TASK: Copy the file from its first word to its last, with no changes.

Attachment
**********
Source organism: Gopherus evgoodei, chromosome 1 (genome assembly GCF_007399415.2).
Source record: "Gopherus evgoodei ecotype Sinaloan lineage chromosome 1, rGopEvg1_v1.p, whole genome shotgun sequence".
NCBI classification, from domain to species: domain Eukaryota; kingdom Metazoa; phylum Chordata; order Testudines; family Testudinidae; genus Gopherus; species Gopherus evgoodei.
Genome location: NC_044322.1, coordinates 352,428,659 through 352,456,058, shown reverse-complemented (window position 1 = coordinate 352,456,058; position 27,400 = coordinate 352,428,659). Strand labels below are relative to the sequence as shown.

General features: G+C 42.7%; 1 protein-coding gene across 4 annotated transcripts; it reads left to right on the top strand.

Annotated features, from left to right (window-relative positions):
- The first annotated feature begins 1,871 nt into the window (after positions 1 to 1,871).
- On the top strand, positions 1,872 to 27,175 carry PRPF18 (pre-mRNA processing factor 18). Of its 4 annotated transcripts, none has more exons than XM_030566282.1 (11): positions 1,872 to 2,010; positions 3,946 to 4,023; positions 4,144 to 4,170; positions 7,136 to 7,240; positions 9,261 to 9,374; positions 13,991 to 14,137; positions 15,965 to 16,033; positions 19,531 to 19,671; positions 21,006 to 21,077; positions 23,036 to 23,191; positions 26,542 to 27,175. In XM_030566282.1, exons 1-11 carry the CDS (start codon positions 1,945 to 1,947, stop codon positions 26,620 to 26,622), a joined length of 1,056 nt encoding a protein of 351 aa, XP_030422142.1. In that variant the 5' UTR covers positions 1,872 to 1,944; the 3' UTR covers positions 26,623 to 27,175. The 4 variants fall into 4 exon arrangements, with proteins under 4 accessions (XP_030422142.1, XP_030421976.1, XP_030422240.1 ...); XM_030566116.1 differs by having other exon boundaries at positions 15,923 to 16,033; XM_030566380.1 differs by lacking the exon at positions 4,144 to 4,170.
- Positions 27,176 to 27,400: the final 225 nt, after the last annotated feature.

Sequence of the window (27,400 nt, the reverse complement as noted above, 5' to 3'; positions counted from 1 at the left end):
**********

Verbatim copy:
Source organism: Gopherus evgoodei, chromosome 1 (genome assembly GCF_007399415.2).
Source record: "Gopherus evgoodei ecotype Sinaloan lineage chromosome 1, rGopEvg1_v1.p, whole genome shotgun sequence".
NCBI classification, from domain to species: domain Eukaryota; kingdom Metazoa; phylum Chordata; order Testudines; family Testudinidae; genus Gopherus; species Gopherus evgoodei.
Genome location: NC_044322.1, coordinates 352,428,659 through 352,456,058, shown reverse-complemented (window position 1 = coordinate 352,456,058; position 27,400 = coordinate 352,428,659). Strand labels below are relative to the sequence as shown.

General features: G+C 42.7%; 1 protein-coding gene across 4 annotated transcripts; it reads left to right on the top strand.

Annotated features, from left to right (window-relative positions):
- The first annotated feature begins 1,871 nt into the window (after positions 1 to 1,871).
- On the top strand, positions 1,872 to 27,175 carry PRPF18 (pre-mRNA processing factor 18). Of its 4 annotated transcripts, none has more exons than XM_030566282.1 (11): positions 1,872 to 2,010; positions 3,946 to 4,023; positions 4,144 to 4,170; positions 7,136 to 7,240; positions 9,261 to 9,374; positions 13,991 to 14,137; positions 15,965 to 16,033; positions 19,531 to 19,671; positions 21,006 to 21,077; positions 23,036 to 23,191; positions 26,542 to 27,175. In XM_030566282.1, exons 1-11 carry the CDS (start codon positions 1,945 to 1,947, stop codon positions 26,620 to 26,622), a joined length of 1,056 nt encoding a protein of 351 aa, XP_030422142.1. In that variant the 5' UTR covers positions 1,872 to 1,944; the 3' UTR covers positions 26,623 to 27,175. The 4 variants fall into 4 exon arrangements, with proteins under 4 accessions (XP_030422142.1, XP_030421976.1, XP_030422240.1 ...); XM_030566116.1 differs by having other exon boundaries at positions 15,923 to 16,033; XM_030566380.1 differs by lacking the exon at positions 4,144 to 4,170.
- Positions 27,176 to 27,400: the final 225 nt, after the last annotated feature.

Sequence of the window (27,400 nt, the reverse complement as noted above, 5' to 3'; positions counted from 1 at the left end):